Friday, February 18, 2011

Review: Beastly by Alex Flinn

BeastlyBook Details:
By Alex Flinn
Genre: Young Adult
Published 2007, HarperTeen
Paperback, 304 pages
ISBN: 9780060874186

          A beast. Not quite wolf or bear, gorilla or dog but a horrible new creature who walks upright—a creature with fangs and claws and hair springing from every pore. I am a monster.
You think I'm talking fairy tales? No way. The place is New York City. The time is now. It's no deformity, no disease. And I'll stay this way forever—ruined—unless I can break the spell.
Yes, the spell, the one the witch in my English class cast on me. Why did she turn me into a beast who hides by day and prowls by night? I'll tell you. I'll tell you how I used to be Kyle Kingsbury, the guy you wished you were, with money, perfect looks, and the perfect life. And then, I'll tell you how I became perfectly . . . beastly.
I have a small obsession with the classic fairy tale of Beauty and the Beast, so any time a new retelling comes out, I must read it. This version written by Alex Flinn is both modernized and aimed at the Young Adult genre. I was curious to see how closely it would parallel the original fairy tale and still feel like an original story, and I think that it succeeded fairly well. There were parts that felt cliche, and it certainly verged into the realm of fantasy with the presence of the witch, but not so much that I was bothered by these elements. Plus, I liked the ways that the author diverged from the original tale and added new elements, such as the continuing involvement of the witch and the character of Kyle's father.
The plot wraps around the character of Kyle Kingsbury, who becomes the Beast. The book mainly felt like a character study as he progressed from a conceited, self-involved boy to a self-sacrificing, repentant young man. This is certainly a change from most retellings of this tale, since it is usually from the viewpoint of the character who plays the role of "Beauty." Many of the side characters were also just as fascinating, such as the blind tutor who comes to live with Kyle. I love the fascination that Kyle adopted for roses and the details of their care that were included in the book, it gave the book more depth. Probably the most exciting part of the book was his frantic race through New York City and the way that he handled the reactions that he created during this foray.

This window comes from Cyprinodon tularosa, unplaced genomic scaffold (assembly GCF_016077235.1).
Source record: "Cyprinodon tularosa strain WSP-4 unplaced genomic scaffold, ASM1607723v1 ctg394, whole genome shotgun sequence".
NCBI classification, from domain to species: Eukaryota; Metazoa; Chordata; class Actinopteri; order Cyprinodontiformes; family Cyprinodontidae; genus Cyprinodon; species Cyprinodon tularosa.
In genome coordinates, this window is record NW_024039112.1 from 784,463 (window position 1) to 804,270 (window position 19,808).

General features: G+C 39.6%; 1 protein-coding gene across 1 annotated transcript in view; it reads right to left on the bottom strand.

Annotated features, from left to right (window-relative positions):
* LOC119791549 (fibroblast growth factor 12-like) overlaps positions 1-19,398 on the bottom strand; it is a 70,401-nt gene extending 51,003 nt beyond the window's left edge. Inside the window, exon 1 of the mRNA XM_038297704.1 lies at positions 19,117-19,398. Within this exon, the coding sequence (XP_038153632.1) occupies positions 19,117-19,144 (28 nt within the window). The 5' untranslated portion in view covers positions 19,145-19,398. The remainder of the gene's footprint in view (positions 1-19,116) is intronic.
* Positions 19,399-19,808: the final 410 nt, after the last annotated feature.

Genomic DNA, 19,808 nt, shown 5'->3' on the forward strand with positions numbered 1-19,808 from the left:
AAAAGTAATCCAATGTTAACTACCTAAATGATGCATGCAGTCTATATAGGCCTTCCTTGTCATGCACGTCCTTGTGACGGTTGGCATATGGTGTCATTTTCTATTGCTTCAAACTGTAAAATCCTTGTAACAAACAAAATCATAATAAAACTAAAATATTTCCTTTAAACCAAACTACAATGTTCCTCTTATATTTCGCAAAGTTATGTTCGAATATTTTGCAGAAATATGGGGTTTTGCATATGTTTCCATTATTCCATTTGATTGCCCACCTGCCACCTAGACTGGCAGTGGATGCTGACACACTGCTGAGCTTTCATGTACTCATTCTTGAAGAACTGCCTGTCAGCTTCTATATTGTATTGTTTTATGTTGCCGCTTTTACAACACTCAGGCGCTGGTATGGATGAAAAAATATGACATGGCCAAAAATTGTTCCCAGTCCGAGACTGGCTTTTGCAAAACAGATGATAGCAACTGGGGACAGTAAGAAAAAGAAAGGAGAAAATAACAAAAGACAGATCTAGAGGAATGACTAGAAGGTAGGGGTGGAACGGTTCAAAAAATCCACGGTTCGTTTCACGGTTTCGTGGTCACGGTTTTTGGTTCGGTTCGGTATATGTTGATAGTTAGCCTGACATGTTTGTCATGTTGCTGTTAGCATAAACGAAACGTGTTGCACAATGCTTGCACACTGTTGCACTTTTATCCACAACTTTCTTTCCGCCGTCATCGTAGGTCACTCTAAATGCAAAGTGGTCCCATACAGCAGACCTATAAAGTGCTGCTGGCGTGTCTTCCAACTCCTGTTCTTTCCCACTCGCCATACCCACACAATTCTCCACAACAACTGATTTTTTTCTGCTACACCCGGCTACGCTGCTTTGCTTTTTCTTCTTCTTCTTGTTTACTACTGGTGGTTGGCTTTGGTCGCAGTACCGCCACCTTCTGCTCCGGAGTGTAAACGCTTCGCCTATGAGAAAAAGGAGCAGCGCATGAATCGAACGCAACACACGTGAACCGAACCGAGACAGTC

I know that this book was turned into a movie recently. I have not seen it as of yet, other than the previews, but I do look forward to it. But I already know of one major difference that the movie has from the book, and  that is Kyle's beastly appearance is changed to resemble extravagant and disfiguring tattoos. I'll reserve opinion on this until after I've seen the movie.

The Cover: I like the simplicity of the white rose, which is used throughout this book. Nothing flashy and it's to the point.

First Lines: "I could feel everyone looking at me, but I was used to it. One thing my dad taught me early and often was to act like nothing moved me. When you're special, like we were, people were bound to notice."
The arrogance of the boy who eventually turns into a beast just oozes off the page. This opening promises to satisfy my expectations.

Favorite Quote: "Every girl pretends she is a princess at one point, no matter how little her life is like that."

Read For: Read a Myth Challenge, Twenty-Eleven Challenge


Post a Comment

Related Posts Plugin for WordPress, Blogger...